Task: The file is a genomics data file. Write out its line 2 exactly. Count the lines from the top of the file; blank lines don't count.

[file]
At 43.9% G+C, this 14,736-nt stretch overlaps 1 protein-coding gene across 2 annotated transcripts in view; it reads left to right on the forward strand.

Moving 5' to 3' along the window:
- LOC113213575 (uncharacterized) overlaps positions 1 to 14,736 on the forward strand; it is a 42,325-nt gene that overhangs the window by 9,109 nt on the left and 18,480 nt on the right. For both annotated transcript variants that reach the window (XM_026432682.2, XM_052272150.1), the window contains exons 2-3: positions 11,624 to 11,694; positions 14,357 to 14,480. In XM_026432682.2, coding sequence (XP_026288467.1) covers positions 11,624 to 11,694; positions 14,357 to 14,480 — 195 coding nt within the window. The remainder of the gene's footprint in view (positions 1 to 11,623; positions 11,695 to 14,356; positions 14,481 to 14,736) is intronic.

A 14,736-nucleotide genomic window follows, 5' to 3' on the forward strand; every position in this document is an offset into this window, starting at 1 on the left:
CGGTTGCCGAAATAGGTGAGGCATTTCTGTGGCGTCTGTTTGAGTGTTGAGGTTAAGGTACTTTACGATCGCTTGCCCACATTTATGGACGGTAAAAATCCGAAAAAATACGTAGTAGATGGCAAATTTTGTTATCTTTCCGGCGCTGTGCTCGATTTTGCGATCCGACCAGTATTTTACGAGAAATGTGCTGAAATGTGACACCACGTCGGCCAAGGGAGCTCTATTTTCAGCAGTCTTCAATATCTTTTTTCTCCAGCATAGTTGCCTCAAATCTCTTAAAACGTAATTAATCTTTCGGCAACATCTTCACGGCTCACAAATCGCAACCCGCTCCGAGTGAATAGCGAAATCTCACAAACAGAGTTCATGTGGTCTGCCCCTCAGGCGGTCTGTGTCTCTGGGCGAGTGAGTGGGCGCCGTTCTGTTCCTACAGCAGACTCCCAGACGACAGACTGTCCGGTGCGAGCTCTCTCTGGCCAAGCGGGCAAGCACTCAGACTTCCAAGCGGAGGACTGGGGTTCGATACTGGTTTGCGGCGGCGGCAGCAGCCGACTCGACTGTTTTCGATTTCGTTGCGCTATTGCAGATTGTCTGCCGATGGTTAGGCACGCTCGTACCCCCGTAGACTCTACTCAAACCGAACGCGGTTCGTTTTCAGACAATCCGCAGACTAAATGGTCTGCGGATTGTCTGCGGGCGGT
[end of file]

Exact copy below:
Moving 5' to 3' along the window: